Rufaro Gwarada, Development Manager, Mobilize the Immigrant Vote
Rufaro Gwarada is an US-born Zimbabwean who spent the formative years of her life in Zimbabwe before moving back to the United States for college in 1999. She is committed to development in Africa that is rooted in gender equality and the realization of women and girls’ rights as well as the continuum of civic engagement and governance. Rufaro is development manager at San-Francisco Bay area-based Mobilize the Immigrant Vote and served as interim coordinator for the Sub-Saharan Africa program at the Global Fund for Women and a consulting content developer and advisor at AfricaSpeaks4Africa, an e-zine showcasing African voices. Previously she was grants manager at Camfed, an international nonprofit supporting girls’ education in five African countries; served as an UN online volunteer researcher and writer for OECD’s Wikigender project; and has volunteered as an HIV educator and tester. Rufaro is also interested in neo-Diasporan African women’s movements and African philanthropy.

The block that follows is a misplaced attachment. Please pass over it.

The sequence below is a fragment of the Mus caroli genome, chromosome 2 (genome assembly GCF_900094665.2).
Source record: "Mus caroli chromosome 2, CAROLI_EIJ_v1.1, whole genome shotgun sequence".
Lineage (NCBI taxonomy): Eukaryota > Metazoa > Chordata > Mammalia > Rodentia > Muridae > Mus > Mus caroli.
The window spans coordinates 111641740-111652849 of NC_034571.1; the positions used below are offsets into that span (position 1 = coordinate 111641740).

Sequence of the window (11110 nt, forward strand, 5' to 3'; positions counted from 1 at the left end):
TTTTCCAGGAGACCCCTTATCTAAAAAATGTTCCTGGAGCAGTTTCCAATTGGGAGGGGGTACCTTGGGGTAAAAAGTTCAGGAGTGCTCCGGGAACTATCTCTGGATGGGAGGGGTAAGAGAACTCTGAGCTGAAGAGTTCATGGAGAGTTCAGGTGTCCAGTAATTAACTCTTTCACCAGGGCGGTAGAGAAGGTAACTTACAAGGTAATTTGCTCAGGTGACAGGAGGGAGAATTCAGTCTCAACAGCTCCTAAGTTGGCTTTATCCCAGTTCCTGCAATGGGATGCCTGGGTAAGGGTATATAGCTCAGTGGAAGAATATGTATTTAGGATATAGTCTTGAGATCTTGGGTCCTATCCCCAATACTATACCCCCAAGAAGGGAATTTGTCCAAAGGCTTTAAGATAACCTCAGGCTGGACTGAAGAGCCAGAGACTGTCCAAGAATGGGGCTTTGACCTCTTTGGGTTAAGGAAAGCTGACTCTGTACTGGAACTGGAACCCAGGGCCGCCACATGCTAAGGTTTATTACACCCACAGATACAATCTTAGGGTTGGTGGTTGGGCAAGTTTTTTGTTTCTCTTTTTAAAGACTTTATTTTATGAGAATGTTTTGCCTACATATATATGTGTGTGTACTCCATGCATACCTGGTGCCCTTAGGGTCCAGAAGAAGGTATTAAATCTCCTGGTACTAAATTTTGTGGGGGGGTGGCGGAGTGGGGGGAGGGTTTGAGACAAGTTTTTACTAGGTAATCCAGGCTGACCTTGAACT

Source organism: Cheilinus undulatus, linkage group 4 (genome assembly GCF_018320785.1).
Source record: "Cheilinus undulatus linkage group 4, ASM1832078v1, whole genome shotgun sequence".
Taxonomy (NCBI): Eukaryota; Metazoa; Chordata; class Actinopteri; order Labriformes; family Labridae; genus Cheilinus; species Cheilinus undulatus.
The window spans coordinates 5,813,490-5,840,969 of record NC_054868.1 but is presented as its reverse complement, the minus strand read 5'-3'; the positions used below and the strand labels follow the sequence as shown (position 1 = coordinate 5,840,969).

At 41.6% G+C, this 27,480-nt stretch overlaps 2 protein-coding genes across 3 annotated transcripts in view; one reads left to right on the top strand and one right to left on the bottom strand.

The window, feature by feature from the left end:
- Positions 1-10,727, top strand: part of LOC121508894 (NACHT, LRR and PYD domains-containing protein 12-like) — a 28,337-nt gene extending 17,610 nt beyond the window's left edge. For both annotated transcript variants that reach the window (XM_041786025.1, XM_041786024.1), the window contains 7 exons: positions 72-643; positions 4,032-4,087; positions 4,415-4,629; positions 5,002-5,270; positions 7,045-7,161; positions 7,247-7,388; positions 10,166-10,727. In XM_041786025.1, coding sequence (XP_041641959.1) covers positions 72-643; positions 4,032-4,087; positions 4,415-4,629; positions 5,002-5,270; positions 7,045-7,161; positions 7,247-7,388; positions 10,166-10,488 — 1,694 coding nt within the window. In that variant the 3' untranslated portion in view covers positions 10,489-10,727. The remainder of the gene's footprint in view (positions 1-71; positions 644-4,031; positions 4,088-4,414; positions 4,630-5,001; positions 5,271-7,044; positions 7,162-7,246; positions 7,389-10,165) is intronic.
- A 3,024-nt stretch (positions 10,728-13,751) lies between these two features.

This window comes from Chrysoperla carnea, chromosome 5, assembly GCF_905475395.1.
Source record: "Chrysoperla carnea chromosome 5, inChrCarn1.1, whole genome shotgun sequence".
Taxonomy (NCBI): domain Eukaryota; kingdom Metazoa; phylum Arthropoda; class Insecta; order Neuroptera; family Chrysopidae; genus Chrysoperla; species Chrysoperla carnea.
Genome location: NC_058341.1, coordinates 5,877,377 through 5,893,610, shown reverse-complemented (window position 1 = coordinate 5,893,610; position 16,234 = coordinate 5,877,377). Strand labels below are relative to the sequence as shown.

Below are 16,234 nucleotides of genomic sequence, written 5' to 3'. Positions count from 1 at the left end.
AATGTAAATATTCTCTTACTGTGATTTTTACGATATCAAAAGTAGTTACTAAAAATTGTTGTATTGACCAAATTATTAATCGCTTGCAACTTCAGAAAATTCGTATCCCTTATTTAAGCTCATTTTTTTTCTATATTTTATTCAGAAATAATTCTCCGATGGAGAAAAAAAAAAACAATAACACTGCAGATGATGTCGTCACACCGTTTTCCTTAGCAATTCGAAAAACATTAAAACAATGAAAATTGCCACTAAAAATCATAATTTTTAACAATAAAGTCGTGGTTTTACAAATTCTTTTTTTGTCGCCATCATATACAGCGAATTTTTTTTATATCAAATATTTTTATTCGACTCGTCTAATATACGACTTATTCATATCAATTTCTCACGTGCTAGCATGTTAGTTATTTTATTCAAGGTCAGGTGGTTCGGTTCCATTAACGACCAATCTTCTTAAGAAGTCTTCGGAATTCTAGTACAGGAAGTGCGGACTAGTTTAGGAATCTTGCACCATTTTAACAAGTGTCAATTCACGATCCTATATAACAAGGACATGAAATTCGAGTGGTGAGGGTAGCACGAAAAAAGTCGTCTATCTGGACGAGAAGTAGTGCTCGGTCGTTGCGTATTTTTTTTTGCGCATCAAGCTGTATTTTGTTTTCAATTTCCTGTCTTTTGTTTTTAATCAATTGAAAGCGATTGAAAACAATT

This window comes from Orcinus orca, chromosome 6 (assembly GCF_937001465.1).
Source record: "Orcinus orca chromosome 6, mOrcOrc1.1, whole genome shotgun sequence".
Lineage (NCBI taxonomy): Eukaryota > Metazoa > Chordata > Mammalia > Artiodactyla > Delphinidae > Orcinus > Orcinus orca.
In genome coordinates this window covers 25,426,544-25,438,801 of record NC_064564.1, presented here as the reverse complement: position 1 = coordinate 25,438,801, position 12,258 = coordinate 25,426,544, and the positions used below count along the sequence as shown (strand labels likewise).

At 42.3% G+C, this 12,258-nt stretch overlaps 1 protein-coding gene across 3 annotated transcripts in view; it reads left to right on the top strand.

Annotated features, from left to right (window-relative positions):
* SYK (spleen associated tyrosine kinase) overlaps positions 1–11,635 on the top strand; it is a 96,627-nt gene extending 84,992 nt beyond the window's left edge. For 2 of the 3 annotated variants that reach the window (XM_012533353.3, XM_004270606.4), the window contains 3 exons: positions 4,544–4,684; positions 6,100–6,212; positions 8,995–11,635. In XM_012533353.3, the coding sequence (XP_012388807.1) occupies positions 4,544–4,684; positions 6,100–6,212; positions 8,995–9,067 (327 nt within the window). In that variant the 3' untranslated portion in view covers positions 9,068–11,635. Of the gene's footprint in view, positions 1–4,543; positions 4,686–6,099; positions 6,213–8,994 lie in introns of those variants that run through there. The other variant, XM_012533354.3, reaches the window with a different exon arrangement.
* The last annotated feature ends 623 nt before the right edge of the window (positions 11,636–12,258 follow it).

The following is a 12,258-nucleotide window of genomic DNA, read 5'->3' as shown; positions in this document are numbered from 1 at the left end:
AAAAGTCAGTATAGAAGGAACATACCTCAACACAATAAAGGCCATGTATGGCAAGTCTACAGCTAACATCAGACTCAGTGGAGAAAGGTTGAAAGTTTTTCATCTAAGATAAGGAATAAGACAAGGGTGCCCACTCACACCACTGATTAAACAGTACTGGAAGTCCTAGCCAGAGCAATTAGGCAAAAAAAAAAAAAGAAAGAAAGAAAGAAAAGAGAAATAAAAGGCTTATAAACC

Heeten Kalan works as a Senior Program Officer for the New World Foundation where he manages the Global Environmental Health and Justice Fund and the New Majority Fund. He also oversees the Foundation’s Pooled Fracking Fund and works closely with allied funders ad donors on issues related to fossil fuels and climate change. Between September 2006-2008, he served as Program Officer for the Panta Rhea Foundation where he focused on ecological justice issues. He works closely with many South African environmental justice organizations and since the fall of the apartheid regime, his activism has centered on heightening awareness of the links between the environment and all aspects of health, and the broader socio-economic consequences of unjust environmental policies. He received his Masters in City Planning from the Massachusetts Institute of Technology where he was able to merge his interests of environment, human health, human rights and planning. He holds a Bachelor’s degree from Dartmouth College. Kalan Chairs the Board of the South African Development Fund.